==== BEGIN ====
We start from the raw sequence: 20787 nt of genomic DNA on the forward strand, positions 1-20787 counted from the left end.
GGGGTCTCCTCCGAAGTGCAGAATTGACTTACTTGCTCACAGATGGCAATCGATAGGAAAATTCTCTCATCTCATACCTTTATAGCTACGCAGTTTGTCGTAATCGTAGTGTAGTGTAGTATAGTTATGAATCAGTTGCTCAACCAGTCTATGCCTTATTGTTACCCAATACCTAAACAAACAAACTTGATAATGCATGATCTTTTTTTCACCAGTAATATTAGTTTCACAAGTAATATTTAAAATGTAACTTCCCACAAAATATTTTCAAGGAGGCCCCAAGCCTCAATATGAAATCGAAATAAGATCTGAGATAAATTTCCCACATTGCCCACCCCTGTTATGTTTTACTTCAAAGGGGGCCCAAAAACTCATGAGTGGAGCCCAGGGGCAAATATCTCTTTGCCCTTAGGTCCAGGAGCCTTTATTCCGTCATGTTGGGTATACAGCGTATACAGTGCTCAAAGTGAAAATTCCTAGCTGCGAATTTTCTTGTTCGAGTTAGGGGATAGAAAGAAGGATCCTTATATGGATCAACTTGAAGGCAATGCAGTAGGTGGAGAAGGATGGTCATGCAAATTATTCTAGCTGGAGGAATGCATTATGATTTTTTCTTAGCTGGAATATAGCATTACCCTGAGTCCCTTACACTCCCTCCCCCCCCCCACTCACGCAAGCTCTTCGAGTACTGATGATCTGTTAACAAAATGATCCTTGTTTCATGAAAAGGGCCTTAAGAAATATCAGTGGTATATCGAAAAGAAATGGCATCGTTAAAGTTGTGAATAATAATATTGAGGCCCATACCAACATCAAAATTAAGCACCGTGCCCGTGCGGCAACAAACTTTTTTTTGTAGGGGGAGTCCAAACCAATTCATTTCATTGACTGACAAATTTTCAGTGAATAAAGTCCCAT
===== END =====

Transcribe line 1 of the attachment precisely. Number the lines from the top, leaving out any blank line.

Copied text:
We start from the raw sequence: 20787 nt of genomic DNA on the forward strand, positions 1-20787 counted from the left end.